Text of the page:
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Monarchs are just one of many species of butterflies and moths I’ve noticed, particularly around my pollinator garden. This Question Mark butterfly, which I originally thought was a moth until a friend identified it for me, was eating nectar when I found him. Wikipedia says they “seek out rotting fruit, tree sap, dung, or carrion as food sources. Only when these are unavailable do Question Marks visit flowers for nectar.” Perhaps he missed the four acres of horse dung in the next paddock. There may be no such thing as a dumb question, but I’m thinking there are such things as dumb Question Marks.

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Look at all the pollen this bee has picked up! No wonder these yellow flowered weeds are so successful!

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This is a baby Northern Fence Lizard. I’m not sure how I spotted it with the amazing camouflage, but I’m glad I did. I watched him for a while. He was mellow and didn’t mind hanging out and posing for pictures for a time.

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This praying mantis on the side of our house was cool to watch. I’ve seen many this summer, and always enjoy coming across them.

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Most of those seeds will not find purchase in soil and germinate. Baby turtles are vulnerable to countless predators. Even some of my hand-reared Monarchs have not made it. But enough — sometimes just enough — of all of them endure. Success is not guaranteed, however.

What has grown the most from all these little things, has been my curiosity about them and how all these organisms and systems live and work together. I believe I am forever changed. Sure, a walk in the woods takes a lot longer now, stopping to see what, exactly, is eating those leaves, or who is darting under that log, or basking on that rock. But what’s the hurry anyway? It’s always been about the journey. Sometimes it takes a kid from the suburbs half a century to wonder why there are holes in some leaves. But wonder is an amazing thing. And if you can find it in the little things, then everything’s a miracle.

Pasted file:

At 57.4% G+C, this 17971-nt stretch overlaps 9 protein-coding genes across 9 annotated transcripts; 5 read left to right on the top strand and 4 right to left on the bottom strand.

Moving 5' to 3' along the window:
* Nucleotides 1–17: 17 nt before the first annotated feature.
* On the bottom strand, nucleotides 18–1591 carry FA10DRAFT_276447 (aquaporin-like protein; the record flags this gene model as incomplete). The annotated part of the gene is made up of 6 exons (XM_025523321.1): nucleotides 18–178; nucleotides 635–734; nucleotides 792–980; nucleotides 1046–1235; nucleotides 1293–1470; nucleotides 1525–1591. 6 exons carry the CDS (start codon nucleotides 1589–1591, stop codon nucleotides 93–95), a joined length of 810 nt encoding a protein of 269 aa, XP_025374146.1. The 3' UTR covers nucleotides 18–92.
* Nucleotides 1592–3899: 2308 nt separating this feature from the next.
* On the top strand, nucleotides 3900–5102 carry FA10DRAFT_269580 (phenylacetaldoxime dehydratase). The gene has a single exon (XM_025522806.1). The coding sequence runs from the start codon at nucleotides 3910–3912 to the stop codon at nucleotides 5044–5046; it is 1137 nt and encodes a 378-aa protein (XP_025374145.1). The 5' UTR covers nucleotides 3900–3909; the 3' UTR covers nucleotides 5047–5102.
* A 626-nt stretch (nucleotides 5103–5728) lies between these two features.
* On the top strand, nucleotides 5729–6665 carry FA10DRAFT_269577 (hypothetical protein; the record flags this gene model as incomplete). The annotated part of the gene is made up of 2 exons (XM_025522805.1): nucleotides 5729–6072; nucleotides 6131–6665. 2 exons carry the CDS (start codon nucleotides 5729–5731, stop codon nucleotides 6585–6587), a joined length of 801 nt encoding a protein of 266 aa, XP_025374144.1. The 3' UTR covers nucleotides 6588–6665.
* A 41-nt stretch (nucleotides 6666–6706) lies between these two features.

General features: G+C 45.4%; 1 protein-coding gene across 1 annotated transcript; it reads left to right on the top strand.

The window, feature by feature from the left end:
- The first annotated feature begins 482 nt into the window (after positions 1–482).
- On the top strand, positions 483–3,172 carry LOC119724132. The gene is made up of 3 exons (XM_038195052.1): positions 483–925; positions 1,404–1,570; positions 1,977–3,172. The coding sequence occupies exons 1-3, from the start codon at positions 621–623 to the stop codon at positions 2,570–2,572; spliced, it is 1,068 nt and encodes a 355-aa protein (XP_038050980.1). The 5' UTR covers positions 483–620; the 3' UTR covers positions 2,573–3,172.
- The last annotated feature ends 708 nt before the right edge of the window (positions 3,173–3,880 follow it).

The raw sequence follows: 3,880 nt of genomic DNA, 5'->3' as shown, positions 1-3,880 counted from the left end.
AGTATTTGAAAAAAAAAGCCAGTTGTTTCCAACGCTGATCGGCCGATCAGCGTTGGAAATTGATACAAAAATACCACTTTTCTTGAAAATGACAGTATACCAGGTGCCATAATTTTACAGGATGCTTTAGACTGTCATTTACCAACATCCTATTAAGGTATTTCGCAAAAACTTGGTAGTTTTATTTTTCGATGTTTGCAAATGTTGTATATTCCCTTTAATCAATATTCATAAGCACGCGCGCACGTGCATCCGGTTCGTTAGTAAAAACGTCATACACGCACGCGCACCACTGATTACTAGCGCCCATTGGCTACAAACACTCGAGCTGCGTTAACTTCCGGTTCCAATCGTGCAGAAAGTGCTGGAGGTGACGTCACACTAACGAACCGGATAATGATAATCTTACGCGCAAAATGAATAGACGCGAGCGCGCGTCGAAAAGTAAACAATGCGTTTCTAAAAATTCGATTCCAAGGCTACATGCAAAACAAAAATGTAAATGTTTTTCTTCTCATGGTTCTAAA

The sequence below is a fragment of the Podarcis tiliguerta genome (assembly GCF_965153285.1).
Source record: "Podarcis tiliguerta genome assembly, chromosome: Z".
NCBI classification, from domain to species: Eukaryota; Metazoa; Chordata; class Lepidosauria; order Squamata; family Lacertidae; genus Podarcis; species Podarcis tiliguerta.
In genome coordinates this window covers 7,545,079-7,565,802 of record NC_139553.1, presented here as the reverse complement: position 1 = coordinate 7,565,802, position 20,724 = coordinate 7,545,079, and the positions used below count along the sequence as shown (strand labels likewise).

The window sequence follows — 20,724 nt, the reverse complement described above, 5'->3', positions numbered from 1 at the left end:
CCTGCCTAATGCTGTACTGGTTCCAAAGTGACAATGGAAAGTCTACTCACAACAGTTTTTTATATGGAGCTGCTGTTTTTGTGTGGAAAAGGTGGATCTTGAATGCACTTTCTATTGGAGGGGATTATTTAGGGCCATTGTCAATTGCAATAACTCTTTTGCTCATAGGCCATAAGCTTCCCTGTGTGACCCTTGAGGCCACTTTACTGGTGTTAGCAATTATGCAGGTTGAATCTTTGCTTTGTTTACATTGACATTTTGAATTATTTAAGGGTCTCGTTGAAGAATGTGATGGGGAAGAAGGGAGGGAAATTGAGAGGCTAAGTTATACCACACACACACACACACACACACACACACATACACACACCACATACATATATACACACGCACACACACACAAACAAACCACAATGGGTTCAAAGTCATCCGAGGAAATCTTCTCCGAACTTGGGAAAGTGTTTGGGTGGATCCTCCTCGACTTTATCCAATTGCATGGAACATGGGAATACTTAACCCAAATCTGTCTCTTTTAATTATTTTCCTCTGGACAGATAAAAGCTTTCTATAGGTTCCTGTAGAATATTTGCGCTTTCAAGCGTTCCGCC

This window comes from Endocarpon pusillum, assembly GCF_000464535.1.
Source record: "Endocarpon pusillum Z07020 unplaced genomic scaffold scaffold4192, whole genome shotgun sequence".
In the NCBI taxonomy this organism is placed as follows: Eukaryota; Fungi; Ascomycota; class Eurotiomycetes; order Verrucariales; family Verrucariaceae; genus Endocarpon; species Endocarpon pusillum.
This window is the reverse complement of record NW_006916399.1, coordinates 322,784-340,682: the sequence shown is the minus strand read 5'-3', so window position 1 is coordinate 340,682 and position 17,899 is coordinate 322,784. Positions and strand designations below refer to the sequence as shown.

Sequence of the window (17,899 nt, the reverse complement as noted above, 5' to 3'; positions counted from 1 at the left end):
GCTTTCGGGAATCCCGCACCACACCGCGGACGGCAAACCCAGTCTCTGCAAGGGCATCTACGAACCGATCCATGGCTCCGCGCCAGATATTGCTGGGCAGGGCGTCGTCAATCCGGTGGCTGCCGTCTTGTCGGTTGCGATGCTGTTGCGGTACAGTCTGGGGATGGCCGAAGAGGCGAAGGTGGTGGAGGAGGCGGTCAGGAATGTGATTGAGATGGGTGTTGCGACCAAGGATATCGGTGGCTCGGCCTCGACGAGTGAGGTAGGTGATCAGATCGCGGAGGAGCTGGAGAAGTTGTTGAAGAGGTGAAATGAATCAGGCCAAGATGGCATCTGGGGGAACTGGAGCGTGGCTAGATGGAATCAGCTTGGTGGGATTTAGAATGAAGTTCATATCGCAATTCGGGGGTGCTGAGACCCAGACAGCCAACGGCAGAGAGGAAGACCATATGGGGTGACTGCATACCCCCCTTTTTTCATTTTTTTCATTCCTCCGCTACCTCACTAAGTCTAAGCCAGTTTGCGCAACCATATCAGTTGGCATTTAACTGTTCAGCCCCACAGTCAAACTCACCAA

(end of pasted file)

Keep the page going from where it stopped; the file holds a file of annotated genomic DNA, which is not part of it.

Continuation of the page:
There are people out there doing big, important work, restoring streams to protect native trout populations, spreading the word about the plight of the Monarchs, working to return the Bobwhite Quail to Virginia. I’m not one of those people. But I’ve started to do a little, and it’s been a most rewarding experience. So maybe look around your property, find something cool or fascinating going on and just follow it. Google some stuff. Leave dog hair out for birds to build nests with, don’t mow down that corner of your yard where butterflies gather, help a turtle to the side of the road, leave a snake be when your first instinct is to grab a shovel. These are not big things, but they are fun and easy things. And everything has to start somewhere.

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*One of the songs I’ve been enjoying a lot lately is a live version of From Little Things Big Things Grow, performed by Australian folk band the Waifs along with John Butler. Written by Paul Kelly and Kev Carmody and first released in 1993, the song has nothing to do with this post, other than I’m stealing the title. It’s a protest song, an anthem of sorts, and a thing of beauty. Have a listen here, if you are so inclined.